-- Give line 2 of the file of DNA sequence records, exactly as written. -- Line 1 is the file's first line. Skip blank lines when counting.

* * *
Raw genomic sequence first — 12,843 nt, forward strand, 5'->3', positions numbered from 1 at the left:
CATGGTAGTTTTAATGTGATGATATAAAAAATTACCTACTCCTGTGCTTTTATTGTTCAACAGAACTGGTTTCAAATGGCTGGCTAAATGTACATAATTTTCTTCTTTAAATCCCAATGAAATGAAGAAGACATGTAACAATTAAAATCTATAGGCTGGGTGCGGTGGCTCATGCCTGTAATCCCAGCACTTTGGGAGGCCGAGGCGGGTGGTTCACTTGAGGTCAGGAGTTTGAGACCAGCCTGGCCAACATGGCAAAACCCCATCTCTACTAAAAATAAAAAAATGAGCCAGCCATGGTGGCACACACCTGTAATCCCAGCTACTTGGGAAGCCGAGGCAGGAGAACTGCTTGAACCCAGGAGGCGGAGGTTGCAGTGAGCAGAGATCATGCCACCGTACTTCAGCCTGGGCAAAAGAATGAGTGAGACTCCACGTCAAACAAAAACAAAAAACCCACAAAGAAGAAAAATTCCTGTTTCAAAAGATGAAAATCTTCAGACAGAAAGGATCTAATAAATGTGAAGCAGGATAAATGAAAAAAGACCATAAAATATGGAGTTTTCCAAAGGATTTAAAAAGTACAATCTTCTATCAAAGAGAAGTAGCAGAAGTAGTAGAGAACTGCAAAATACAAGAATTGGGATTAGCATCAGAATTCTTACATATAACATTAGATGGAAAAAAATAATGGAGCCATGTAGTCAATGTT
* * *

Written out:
CATGGTAGTTTTAATGTGATGATATAAAAAATTACCTACTCCTGTGCTTTTATTGTTCAACAGAACTGGTTTCAAATGGCTGGCTAAATGTACATAATTTTCTTCTTTAAATCCCAATGAAATGAAGAAGACATGTAACAATTAAAATCTATAGGCTGGGTGCGGTGGCTCATGCCTGTAATCCCAGCACTTTGGGAGGCCGAGGCGGGTGGTTCACTTGAGGTCAGGAGTTTGAGACCAGCCTGGCCAACATGGCAAAACCCCATCTCTACTAAAAATAAAAAAATGAGCCAGCCATGGTGGCACACACCTGTAATCCCAGCTACTTGGGAAGCCGAGGCAGGAGAACTGCTTGAACCCAGGAGGCGGAGGTTGCAGTGAGCAGAGATCATGCCACCGTACTTCAGCCTGGGCAAAAGAATGAGTGAGACTCCACGTCAAACAAAAACAAAAAACCCACAAAGAAGAAAAATTCCTGTTTCAAAAGATGAAAATCTTCAGACAGAAAGGATCTAATAAATGTGAAGCAGGATAAATGAAAAAAGACCATAAAATATGGAGTTTTCCAAAGGATTTAAAAAGTACAATCTTCTATCAAAGAGAAGTAGCAGAAGTAGTAGAGAACTGCAAAATACAAGAATTGGGATTAGCATCAGAATTCTTACATATAACATTAGATGGAAAAAAATAATGGAGCCATGTAGTCAATGTT